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Flatlining house prices ain’t going to happen - C21NZ

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Fuseworks Media
Fuseworks Media

Treasury’s prediction that annual house price growth will fall to just 0.9% in the coming year is looking less and less likely as the country rolls into another month of unrelenting housing demand and strong sales prices, says one real estate boss.

"House prices will undoubtedly move to more sustainable levels after an unexpected frenzy over the past 12 months. However, less than one percent in the next 12 months is a big call when buyer demand remains so strong, not to mention our borders and economy only opening wider," says Derryn Mayne, Owner of Century 21 New Zealand.

Announced on Budget Day, Treasury expects the Government’s recent housing policies - including extending the bright-line tax test and removing of interest deductibility - will contribute to price growth falling from 17.3% in the June 2021 quarter to 0.9% by June 2022.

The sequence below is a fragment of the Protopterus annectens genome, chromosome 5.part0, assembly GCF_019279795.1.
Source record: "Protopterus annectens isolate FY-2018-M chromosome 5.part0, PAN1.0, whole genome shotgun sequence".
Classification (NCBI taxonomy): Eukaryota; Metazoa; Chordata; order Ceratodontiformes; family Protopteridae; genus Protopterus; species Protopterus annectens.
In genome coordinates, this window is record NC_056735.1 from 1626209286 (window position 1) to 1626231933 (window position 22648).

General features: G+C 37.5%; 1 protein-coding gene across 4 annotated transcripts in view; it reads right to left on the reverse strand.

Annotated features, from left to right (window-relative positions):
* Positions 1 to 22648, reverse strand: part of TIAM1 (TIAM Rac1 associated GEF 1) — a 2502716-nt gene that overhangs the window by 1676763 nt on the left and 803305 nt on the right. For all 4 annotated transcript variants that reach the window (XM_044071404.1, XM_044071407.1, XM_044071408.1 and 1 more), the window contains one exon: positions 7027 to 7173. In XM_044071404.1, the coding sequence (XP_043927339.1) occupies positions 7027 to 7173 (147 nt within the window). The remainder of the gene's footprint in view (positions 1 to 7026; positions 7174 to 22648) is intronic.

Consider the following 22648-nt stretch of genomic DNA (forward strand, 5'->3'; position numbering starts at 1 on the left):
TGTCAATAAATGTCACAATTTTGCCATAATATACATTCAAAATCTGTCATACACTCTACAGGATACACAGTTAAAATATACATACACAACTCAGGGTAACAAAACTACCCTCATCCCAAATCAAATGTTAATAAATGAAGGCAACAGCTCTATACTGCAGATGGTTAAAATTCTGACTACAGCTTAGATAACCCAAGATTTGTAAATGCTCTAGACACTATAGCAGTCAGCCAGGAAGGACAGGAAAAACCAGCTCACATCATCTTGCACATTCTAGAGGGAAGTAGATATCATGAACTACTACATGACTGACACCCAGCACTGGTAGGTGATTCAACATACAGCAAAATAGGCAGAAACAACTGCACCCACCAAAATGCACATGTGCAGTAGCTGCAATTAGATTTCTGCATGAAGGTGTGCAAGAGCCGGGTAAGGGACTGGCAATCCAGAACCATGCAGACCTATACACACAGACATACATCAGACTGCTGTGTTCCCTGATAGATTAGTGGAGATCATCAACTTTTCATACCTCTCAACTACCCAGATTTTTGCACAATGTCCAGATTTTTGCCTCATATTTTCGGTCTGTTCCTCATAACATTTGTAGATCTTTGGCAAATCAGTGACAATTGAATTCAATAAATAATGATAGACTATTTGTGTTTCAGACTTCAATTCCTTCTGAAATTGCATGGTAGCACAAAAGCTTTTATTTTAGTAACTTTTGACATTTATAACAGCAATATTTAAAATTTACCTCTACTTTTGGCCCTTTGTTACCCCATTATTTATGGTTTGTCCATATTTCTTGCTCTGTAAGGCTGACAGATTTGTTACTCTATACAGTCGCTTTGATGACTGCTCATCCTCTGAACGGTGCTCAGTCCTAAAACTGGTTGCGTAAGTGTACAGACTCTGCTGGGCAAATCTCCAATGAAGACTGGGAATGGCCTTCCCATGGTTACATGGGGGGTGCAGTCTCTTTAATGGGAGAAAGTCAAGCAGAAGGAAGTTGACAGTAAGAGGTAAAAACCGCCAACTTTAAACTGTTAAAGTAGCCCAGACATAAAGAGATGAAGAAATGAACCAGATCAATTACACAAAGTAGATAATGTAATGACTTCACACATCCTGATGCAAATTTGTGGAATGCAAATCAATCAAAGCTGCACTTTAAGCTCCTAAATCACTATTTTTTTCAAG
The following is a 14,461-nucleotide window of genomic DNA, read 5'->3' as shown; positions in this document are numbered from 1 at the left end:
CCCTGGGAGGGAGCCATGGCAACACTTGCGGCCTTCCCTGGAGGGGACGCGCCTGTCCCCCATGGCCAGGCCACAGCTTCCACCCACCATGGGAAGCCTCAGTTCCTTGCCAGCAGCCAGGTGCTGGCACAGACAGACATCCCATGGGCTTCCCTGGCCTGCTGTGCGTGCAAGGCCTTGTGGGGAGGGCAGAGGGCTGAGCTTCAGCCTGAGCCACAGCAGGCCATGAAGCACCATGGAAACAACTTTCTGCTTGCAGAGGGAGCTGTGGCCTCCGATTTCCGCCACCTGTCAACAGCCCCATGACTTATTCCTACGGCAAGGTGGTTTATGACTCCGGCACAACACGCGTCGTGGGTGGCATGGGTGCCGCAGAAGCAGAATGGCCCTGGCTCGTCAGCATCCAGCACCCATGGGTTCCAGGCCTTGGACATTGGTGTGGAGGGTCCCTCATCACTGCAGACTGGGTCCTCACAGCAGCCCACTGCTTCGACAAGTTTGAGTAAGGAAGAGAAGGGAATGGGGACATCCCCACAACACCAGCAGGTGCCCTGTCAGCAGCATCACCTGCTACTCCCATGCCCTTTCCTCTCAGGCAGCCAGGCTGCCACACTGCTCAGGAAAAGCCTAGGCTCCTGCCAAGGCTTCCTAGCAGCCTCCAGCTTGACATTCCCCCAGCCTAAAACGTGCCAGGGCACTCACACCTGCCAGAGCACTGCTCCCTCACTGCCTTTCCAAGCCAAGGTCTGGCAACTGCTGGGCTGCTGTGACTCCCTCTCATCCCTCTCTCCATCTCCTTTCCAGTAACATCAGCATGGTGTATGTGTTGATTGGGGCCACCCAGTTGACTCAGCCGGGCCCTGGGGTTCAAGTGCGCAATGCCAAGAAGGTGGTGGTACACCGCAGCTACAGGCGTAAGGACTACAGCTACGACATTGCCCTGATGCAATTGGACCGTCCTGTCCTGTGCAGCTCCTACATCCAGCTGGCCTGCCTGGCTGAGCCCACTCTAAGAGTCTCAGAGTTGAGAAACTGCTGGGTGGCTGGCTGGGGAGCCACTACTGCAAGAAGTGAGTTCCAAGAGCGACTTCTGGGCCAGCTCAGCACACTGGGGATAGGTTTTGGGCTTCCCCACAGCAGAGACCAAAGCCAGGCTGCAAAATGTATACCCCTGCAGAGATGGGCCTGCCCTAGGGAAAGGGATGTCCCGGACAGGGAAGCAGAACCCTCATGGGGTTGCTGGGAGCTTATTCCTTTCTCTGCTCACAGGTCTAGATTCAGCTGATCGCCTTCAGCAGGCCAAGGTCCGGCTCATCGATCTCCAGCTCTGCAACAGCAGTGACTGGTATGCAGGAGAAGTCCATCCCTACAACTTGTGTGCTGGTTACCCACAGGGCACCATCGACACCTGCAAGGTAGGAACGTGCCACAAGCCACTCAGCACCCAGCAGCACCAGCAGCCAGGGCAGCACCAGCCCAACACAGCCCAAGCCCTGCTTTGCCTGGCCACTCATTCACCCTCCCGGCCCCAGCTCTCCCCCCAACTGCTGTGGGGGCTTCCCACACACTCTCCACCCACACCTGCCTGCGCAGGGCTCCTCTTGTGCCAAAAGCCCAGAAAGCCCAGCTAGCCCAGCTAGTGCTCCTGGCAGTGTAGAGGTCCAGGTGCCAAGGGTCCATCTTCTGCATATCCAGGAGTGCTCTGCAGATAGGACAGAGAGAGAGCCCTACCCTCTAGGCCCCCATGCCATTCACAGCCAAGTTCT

The Century 21 leader says the supposed dramatic flatlining of house prices will come at a time when the country reopens to tourists and migrants, higher population growth is forecast, and continued low interest rates are expected.

"We all know Treasury is conservative when it comes to economic predictions, but in reality, demand remains the driver here spurred along by the fact that New Zealand is still tens of thousands of houses short," says Ms Mayne.

She notes the Government’s slowdown prediction came just a week after REINZ reported that April saw median house prices across New Zealand increase by 19.1%. What’s more, nine out of 16 regions reached record median prices, including Auckland reaching $1,125,000 for the first time.

"We all expect the easing of house prices, but like REINZ we remain surprised at the very low level of nationwide price growth forecast out of Wellington. REINZ predicts it will be more around the 3% to 5% mark which sounds more likely.

"For sure the Government’s tax changes and the re-introduction of LVRs are already starting to act as a handbrake. New Zealand’s lack of housing supply, however, will ultimately prove the Treasury economists wrong. There’s no way the coming 12 months in real estate will be lacklustre," says Derryn Mayne.

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